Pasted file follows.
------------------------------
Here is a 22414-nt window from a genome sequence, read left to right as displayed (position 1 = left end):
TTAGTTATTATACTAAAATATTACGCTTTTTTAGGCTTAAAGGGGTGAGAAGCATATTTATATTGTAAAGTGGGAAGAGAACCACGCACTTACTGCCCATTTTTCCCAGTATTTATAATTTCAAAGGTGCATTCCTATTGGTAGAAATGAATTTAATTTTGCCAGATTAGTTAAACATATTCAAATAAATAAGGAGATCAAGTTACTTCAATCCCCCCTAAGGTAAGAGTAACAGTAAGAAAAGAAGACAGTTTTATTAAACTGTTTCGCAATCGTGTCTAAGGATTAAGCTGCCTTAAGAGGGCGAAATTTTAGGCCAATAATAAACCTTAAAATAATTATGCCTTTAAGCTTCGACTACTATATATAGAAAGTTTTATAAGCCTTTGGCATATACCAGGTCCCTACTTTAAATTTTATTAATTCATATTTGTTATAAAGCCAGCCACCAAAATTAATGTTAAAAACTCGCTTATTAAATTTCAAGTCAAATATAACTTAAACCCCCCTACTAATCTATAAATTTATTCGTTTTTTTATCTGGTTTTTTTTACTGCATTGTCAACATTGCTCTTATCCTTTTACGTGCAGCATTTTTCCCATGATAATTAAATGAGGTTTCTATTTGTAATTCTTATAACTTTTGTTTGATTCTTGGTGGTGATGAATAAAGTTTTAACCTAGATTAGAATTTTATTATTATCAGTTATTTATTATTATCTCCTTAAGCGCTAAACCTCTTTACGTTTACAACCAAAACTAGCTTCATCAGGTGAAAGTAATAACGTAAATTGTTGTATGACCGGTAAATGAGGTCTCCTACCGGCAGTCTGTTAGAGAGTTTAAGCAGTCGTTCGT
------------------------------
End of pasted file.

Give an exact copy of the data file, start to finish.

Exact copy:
Here is a 22414-nt window from a genome sequence, read left to right as displayed (position 1 = left end):
TTAGTTATTATACTAAAATATTACGCTTTTTTAGGCTTAAAGGGGTGAGAAGCATATTTATATTGTAAAGTGGGAAGAGAACCACGCACTTACTGCCCATTTTTCCCAGTATTTATAATTTCAAAGGTGCATTCCTATTGGTAGAAATGAATTTAATTTTGCCAGATTAGTTAAACATATTCAAATAAATAAGGAGATCAAGTTACTTCAATCCCCCCTAAGGTAAGAGTAACAGTAAGAAAAGAAGACAGTTTTATTAAACTGTTTCGCAATCGTGTCTAAGGATTAAGCTGCCTTAAGAGGGCGAAATTTTAGGCCAATAATAAACCTTAAAATAATTATGCCTTTAAGCTTCGACTACTATATATAGAAAGTTTTATAAGCCTTTGGCATATACCAGGTCCCTACTTTAAATTTTATTAATTCATATTTGTTATAAAGCCAGCCACCAAAATTAATGTTAAAAACTCGCTTATTAAATTTCAAGTCAAATATAACTTAAACCCCCCTACTAATCTATAAATTTATTCGTTTTTTTATCTGGTTTTTTTTACTGCATTGTCAACATTGCTCTTATCCTTTTACGTGCAGCATTTTTCCCATGATAATTAAATGAGGTTTCTATTTGTAATTCTTATAACTTTTGTTTGATTCTTGGTGGTGATGAATAAAGTTTTAACCTAGATTAGAATTTTATTATTATCAGTTATTTATTATTATCTCCTTAAGCGCTAAACCTCTTTACGTTTACAACCAAAACTAGCTTCATCAGGTGAAAGTAATAACGTAAATTGTTGTATGACCGGTAAATGAGGTCTCCTACCGGCAGTCTGTTAGAGAGTTTAAGCAGTCGTTCGT